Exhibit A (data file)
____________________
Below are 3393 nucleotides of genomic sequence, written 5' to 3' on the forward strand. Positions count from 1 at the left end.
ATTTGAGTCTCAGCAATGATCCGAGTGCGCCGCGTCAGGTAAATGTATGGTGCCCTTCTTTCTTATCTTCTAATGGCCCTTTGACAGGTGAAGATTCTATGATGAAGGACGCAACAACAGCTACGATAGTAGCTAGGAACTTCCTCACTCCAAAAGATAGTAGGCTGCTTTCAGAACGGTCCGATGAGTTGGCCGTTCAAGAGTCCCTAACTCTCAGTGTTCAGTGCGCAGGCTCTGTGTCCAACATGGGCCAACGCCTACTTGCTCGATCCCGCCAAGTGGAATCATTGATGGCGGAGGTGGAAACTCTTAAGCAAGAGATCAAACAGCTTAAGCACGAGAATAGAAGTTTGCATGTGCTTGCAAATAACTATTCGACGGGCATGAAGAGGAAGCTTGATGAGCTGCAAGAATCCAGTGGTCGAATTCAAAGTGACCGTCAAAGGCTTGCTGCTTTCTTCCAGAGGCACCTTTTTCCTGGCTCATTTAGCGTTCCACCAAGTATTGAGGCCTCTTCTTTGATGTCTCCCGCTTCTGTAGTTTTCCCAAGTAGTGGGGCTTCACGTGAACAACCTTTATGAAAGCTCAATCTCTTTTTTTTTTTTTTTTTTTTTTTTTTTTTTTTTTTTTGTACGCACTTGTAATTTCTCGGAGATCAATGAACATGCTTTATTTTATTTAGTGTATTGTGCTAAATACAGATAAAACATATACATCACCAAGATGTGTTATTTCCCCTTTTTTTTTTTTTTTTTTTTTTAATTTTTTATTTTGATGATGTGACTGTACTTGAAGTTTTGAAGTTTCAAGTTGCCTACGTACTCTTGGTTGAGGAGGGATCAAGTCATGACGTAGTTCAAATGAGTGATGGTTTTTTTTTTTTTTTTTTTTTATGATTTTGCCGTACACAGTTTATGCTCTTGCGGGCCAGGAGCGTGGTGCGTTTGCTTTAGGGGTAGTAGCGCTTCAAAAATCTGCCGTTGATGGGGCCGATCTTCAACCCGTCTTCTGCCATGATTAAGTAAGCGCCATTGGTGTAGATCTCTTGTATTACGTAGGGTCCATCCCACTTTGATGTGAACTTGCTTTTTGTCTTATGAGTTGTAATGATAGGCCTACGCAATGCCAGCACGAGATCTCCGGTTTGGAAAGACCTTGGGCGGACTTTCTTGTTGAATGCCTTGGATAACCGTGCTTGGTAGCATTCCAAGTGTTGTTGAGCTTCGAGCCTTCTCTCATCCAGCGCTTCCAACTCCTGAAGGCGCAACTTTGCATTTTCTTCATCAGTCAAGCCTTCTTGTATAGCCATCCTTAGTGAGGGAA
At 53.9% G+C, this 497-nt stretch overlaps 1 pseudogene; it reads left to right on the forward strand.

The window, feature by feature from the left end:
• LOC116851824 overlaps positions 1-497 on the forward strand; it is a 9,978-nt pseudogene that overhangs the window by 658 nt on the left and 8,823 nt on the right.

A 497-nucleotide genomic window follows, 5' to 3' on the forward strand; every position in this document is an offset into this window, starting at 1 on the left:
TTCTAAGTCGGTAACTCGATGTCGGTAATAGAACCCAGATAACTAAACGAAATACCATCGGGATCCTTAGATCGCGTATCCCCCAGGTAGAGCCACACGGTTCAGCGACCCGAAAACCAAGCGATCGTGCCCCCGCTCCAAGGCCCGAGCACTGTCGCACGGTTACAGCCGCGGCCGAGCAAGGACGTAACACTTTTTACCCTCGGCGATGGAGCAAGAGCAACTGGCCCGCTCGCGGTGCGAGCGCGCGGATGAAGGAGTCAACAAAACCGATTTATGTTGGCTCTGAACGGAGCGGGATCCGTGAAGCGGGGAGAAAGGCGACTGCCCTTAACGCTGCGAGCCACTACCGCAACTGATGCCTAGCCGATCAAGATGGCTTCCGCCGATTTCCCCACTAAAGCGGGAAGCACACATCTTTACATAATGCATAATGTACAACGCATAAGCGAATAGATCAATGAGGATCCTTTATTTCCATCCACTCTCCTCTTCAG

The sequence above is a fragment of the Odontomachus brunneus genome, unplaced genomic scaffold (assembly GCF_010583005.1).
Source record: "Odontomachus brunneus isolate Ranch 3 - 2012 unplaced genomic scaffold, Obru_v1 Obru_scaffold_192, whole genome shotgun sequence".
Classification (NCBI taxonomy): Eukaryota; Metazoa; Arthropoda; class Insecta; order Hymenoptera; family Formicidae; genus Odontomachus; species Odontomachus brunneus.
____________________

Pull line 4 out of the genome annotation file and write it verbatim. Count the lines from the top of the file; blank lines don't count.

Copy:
The window, feature by feature from the left end: